Project Title: Receiver Function Imaging of the Crustal Structure Beneath the Alaska Subduction Zone using 400 Nodal Seismometers Institution: South Dakota School of Mines & Technology Host:Dr. Kevin Ward
The largest earthquakes and most volcanism on the planet takes place at subduction zones. The subsurface dynamics of subduction zones can be studied using information recorded at the Earth's surface. Typically, this data is limited by the density of stations at the surface or by the availability of seismic waves needed to study the subsurface region of interest. Broadband seismometers can provide a lot of temporal data, but they are usually limited spatially because they are expensive and take a long time to deploy (2 in a day would be impressive). By contrast, three-component nodal seismometers are much quicker to deploy (Dr. Ward's record is 72 in a day in Alaska!) and more cost-effective, so they can be placed closer together. However, because they are battery-powered, they can only record about 30-40 days of data. The introduction of nodal sensors to academia provides an opportunity to investigate the crustal and upper mantle structure of the Alaska subduction zone. In February and March of 2019, 400 nodal seismometers were deployed with 300 spaced 1 km apart along the Parks Highway between Fairbanks and Anchorage, allowing for seismic imaging of the Alaska subduction zone at an unprecedented scale. This project will evaluate if three-component nodal seismometers are capable of imaging a previously studied section of the Alaska subduction zone using receiver functions. For the first time, the viability of using local earthquakes to generate receiver functions from a dense nodal seismic array will be explored. Receiver function imaging is a long-established method for broadband data, but it will now be applied to the relatively new nodal seismic data.
The intern role in this project spans a wide range of activities. A highlight is the opportunity to help deploy and recover nodal seismometers in Cascadia. Although this project will not use the data collected in Oregon, the type and scale of the data used from Alaska will be similar to the Cascadia field deployment. Outside of fieldwork, I will learn the background geology and tectonics of the Alaska subduction zone as well as some new studies from the EarthScope array recently completed in Alaska. A large part of the project will be learning the receiver function method as well as working with nodal data and calculating receiver functions. Finally, as I am working in Rapid City, some time will be allocated to explore the unique geology of the Black Hills.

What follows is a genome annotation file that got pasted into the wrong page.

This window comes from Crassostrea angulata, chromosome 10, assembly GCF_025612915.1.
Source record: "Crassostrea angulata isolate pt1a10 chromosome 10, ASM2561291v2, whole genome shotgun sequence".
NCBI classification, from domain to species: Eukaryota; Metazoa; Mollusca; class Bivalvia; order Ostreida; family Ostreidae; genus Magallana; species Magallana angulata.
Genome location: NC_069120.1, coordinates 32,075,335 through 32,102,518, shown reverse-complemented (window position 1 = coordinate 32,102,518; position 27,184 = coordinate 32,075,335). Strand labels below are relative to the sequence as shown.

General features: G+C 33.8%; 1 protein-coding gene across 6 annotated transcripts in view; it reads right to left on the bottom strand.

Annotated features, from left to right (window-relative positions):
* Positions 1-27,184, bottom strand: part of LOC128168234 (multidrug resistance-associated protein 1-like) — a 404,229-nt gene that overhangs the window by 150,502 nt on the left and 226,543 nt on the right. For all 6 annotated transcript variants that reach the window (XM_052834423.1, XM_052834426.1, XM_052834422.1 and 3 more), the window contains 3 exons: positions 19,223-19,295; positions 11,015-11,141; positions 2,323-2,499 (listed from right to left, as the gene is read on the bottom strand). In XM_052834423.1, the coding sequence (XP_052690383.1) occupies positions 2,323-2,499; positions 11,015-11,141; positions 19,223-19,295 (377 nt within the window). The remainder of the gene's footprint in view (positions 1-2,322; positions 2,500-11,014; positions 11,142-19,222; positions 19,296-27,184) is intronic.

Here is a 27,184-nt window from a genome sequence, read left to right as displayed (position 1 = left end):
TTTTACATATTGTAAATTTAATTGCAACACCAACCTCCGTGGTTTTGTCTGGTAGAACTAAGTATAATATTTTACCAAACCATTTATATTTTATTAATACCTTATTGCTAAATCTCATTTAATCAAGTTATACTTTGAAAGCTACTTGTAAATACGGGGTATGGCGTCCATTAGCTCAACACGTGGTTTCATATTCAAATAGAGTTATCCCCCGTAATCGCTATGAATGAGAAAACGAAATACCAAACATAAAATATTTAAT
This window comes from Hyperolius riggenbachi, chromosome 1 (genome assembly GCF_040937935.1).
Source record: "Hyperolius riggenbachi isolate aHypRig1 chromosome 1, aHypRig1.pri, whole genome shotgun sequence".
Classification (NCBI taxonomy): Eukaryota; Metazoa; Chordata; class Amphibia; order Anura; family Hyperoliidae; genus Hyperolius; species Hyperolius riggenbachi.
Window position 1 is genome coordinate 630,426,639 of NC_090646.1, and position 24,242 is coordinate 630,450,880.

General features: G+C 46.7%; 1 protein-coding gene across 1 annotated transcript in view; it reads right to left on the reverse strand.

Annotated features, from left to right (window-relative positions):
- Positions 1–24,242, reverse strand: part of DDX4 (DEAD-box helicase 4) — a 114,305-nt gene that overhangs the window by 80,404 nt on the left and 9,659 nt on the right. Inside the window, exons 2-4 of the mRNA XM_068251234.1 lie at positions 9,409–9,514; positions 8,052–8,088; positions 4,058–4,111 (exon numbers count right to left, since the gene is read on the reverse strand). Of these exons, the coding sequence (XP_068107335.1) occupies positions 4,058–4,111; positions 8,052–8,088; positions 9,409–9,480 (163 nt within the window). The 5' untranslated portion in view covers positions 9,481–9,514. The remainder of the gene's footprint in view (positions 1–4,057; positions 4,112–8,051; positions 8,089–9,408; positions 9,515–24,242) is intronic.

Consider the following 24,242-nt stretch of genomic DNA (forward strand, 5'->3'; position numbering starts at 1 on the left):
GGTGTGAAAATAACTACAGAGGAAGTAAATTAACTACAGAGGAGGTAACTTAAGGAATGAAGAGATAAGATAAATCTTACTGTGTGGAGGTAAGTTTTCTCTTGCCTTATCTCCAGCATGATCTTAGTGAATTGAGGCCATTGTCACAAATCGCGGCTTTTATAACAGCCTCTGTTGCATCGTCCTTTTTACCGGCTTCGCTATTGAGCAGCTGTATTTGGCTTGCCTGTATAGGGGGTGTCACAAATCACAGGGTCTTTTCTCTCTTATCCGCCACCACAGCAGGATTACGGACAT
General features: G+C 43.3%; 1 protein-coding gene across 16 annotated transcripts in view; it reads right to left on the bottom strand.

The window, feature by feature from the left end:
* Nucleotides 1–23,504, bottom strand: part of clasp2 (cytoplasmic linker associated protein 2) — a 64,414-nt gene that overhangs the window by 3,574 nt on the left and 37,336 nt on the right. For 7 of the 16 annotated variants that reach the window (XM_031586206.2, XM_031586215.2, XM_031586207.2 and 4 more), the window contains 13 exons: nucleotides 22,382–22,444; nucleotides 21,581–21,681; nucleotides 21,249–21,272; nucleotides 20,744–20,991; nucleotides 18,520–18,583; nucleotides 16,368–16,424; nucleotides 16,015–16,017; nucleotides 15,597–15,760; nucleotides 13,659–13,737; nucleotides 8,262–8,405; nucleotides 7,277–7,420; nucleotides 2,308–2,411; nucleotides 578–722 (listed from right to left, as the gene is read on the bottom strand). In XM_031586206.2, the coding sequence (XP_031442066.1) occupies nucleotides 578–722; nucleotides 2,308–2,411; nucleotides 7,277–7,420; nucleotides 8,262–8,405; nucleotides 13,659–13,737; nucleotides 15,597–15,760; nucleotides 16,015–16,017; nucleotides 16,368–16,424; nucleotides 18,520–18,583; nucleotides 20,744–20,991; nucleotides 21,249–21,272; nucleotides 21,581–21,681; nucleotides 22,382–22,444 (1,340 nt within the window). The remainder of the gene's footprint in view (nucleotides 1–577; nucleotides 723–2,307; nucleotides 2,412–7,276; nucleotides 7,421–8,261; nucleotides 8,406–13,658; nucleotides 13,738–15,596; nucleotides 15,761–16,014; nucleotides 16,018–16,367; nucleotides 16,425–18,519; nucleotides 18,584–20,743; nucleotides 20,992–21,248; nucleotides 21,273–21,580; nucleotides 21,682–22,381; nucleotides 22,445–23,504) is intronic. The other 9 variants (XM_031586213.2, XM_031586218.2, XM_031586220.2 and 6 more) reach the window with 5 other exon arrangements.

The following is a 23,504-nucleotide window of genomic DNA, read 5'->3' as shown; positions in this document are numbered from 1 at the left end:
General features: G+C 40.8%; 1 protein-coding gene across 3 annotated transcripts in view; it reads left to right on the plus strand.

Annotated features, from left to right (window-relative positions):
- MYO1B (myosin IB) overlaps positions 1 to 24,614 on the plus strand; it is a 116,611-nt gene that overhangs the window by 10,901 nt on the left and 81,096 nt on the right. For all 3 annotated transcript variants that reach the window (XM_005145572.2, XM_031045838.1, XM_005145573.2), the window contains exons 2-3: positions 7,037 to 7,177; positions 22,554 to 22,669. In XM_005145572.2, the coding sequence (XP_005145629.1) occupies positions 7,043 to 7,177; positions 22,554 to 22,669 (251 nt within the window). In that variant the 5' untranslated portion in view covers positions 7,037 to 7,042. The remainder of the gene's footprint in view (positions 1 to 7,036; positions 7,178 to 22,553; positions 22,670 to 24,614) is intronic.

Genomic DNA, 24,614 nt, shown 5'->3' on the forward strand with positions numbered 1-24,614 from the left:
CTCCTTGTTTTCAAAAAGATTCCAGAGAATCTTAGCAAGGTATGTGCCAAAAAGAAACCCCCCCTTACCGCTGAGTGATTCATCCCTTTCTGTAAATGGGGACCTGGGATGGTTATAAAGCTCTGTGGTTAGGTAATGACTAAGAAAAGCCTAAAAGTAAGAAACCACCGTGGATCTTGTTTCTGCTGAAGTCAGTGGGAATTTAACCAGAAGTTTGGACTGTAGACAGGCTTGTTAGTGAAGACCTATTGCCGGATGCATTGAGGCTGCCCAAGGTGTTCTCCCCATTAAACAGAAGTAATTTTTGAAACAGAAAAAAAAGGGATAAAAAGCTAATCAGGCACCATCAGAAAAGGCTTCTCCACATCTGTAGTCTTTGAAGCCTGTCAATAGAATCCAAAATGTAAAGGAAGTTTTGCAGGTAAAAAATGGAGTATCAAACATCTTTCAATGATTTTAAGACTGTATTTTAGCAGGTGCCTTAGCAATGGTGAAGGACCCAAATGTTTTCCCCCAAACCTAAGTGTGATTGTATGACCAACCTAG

Project Title: How do fault friction behaviors affect Cascadia rupture propagation and ground motions? Institution: University of Michigan Host:Dr. Yihe Huang
The Cascadia Subduction Zone is around ~1200 km in length, and it has the ability to host very large earthquakes. Accurate estimations of ground motions along the subduction zone are needed in order to predict potential damage, and incorporating complex friction behaviors into rupture models can allow us to better understand said ground motions. By using strongly velocity-weakening friction behaviors to simulate ruptures in the subduction zone, we hope to have more accurate ground motion estimations than the previous Cascadia models that involved slip-weakening friction behaviors.
Project Title: Defining the Source Fault of the 1886 Summerville, South Carolina Earthquake Institution: Georgia Tech Host:Dr. Zhigang Peng
135 years ago, an unexpected ~M7 earthquake shook the Charleston, SC area. This project aims to sort through seismic data collected from 2011 - 2012 and apply deep machine learning and template matching techniques to help determine the orientation of the fault that produced the earthquake. By building a new catalog with deep learning and using the template matching system to take another look at the new catalog, we hope we can add several more data points to the existing data sets to get a clearer picture of the fault geometry.
Project Title: Developing Discrete Fracture Networks for Microseismic Applications – Applied Study at EGS Collab Institution: Pacific Northwest National Laboratory Host:Dr. Hunter Knox
Geothermal energy currently accounts for only about 0.4 percent of the total energy produced in the US each year. Yet many scientists believe it can be much greater than this. As a clean energy source, geothermal is one possible alternative to fossil fuel combustion, which is unsustainable in the long term. One obstacle preventing the scaling of geothermal is availability of reservoirs. Enhanced Geothermal Systems (EGS) is one possible solution which would allow scientists to tap into previously unavailable resources. EGS uses unconventional techniques, such as hydraulic fracking to create subsurface fractures by which hot water can more easily flow through. This project's goals are to help EGS Collab in their efforts to understand how we can use EGS to harness the vast energy available in the Earth’s warm interior.
Project Title: The Mechanics of Intermediate Depth Earthquakes: a Multiscale Investigation Combining Seismological Analyses, Laboratory Experiments, and Numerical Modeling Institution: Georgia Tech Host:Dr. Zhigang Peng